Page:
• Room Reset. A room reset is a moment in time when you feel many new people have joined the room and you want to reiterate the theme of the room, provide a brief summary of what has been discussed, explain how people can actively join the conversaton, and what the room etiquette is. “resetting the room” sets the stage for people just joining and provides a moment of reflection for the rest of the participants. This is an effective strategy to bring new energy into the room and to keep the momentum going.

About the author

Ali Fenwick is Professor of Organizational Behavior & Innovation at Hult International Business School in Dubai and London, and a behavioral expert at Nyenrode Business University in The Netherlands.

Ali’s research focuses on the behavioral foundations of organizations and management and explores how psychological interventions can be applied within the (digital) workplace to increase employee well-being and organizational performance. Ali is also an expert in human behavior and helps others to understand the psychological drivers underpinning modern-day life such as the current spread of, and response to, the coronavirus.

Ali is also the Founder and Chief Scientific Officer of LEAD TCM&L™- The Center for Applied Behavioral Science and Technology. The center helps corporations, startups, eduction and government institutions develop positive behavioral change technology, and designs and launches behavioral interventions to solve business and societal issues. Ali is a Harvard Business Review Contributor, TEDx and Keynote Speaker, Behavioral Expert on TV, Conference Chair, Author, and Strategic Board Advisor.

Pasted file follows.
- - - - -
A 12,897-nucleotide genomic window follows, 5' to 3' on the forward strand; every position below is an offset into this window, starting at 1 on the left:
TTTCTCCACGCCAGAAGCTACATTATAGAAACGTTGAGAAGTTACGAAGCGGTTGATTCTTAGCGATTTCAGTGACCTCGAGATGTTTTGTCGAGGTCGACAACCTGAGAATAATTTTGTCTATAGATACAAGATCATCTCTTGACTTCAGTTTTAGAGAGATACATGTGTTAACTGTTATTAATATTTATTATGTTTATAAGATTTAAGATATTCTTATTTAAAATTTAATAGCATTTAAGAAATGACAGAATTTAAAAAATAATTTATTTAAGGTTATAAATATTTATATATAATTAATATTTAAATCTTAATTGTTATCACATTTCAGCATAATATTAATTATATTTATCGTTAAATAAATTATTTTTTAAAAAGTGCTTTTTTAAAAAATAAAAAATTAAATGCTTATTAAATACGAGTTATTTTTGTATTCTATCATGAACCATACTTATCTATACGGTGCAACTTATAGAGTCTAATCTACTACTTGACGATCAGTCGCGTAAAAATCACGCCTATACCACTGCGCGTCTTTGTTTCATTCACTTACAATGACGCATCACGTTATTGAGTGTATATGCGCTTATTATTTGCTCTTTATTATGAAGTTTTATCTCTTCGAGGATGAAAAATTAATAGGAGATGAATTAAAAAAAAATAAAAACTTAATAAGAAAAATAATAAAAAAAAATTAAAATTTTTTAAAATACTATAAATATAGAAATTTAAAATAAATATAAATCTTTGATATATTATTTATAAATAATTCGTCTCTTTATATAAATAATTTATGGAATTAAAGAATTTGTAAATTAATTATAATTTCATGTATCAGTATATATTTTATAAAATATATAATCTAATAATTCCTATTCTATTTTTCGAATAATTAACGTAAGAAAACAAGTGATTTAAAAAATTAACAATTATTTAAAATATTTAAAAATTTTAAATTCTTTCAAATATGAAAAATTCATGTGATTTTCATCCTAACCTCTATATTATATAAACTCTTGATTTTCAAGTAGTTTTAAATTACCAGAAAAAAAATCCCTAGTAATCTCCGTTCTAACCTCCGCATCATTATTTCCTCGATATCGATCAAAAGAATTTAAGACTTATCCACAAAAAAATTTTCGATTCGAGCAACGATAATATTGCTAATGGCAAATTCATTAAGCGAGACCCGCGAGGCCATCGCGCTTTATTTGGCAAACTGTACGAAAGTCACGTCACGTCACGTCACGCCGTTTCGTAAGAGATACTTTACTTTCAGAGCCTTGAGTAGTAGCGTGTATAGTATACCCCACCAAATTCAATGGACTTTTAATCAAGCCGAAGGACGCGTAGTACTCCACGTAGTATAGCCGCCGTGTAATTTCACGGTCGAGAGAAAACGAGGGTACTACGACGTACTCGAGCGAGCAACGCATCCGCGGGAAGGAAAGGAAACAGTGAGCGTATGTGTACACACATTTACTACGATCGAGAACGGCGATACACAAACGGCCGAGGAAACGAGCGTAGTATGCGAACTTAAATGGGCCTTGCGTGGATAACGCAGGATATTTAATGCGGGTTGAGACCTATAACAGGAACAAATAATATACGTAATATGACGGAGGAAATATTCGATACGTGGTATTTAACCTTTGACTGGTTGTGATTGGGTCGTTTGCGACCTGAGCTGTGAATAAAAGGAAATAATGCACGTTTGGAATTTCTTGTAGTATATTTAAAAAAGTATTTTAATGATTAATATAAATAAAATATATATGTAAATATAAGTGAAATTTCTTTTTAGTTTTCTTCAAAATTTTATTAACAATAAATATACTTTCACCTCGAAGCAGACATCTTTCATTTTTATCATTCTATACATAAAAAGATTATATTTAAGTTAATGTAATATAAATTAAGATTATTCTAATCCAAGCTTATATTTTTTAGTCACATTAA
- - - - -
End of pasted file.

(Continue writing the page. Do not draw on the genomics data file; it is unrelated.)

Contact Details: Linkedin or Instagram. Or find me on Clubhouse: DrAFenwick

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Disclaimer: the author is not responsible for any errors or omissions, or for the results obtained from the use of this information. All information in this article is provided “as is”, with no guarantee of completeness, accuracy, timeliness or of the results obtained from the use of this information. If you identify any information missing or incorrect, please let the author know and corrections will be made.



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Dr. Ali Fenwick

Dr. Ali Fenwick

Ali Fenwick, Ph.D. is a professor, keynote speaker, strategic advisor, and author. Dr. Fenwick specializes in human behavior, the future of work and technology.